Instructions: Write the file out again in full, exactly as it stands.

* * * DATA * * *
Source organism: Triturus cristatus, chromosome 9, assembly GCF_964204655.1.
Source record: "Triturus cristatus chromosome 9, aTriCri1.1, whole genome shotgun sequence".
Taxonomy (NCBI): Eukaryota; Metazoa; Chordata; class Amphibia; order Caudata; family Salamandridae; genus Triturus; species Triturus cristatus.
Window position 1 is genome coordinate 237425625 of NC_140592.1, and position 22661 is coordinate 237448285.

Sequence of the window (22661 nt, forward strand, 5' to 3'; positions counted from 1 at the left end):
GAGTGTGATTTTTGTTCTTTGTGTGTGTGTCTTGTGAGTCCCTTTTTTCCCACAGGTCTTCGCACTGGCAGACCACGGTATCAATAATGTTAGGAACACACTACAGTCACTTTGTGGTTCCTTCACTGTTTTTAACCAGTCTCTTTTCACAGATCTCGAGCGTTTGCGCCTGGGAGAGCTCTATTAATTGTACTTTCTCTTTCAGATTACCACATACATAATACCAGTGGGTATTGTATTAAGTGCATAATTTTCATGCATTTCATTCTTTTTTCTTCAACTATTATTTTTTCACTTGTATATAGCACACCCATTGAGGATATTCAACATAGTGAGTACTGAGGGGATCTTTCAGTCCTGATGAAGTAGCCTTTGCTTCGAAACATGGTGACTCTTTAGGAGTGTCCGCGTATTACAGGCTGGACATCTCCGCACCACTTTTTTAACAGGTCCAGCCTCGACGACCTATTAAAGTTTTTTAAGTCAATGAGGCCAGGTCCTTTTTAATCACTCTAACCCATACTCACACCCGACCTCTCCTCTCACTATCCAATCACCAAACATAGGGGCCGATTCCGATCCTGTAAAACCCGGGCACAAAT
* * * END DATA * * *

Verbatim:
Source organism: Triturus cristatus, chromosome 9, assembly GCF_964204655.1.
Source record: "Triturus cristatus chromosome 9, aTriCri1.1, whole genome shotgun sequence".
Taxonomy (NCBI): Eukaryota; Metazoa; Chordata; class Amphibia; order Caudata; family Salamandridae; genus Triturus; species Triturus cristatus.
Window position 1 is genome coordinate 237425625 of NC_140592.1, and position 22661 is coordinate 237448285.

Sequence of the window (22661 nt, forward strand, 5' to 3'; positions counted from 1 at the left end):
GAGTGTGATTTTTGTTCTTTGTGTGTGTGTCTTGTGAGTCCCTTTTTTCCCACAGGTCTTCGCACTGGCAGACCACGGTATCAATAATGTTAGGAACACACTACAGTCACTTTGTGGTTCCTTCACTGTTTTTAACCAGTCTCTTTTCACAGATCTCGAGCGTTTGCGCCTGGGAGAGCTCTATTAATTGTACTTTCTCTTTCAGATTACCACATACATAATACCAGTGGGTATTGTATTAAGTGCATAATTTTCATGCATTTCATTCTTTTTTCTTCAACTATTATTTTTTCACTTGTATATAGCACACCCATTGAGGATATTCAACATAGTGAGTACTGAGGGGATCTTTCAGTCCTGATGAAGTAGCCTTTGCTTCGAAACATGGTGACTCTTTAGGAGTGTCCGCGTATTACAGGCTGGACATCTCCGCACCACTTTTTTAACAGGTCCAGCCTCGACGACCTATTAAAGTTTTTTAAGTCAATGAGGCCAGGTCCTTTTTAATCACTCTAACCCATACTCACACCCGACCTCTCCTCTCACTATCCAATCACCAAACATAGGGGCCGATTCCGATCCTGTAAAACCCGGGCACAAAT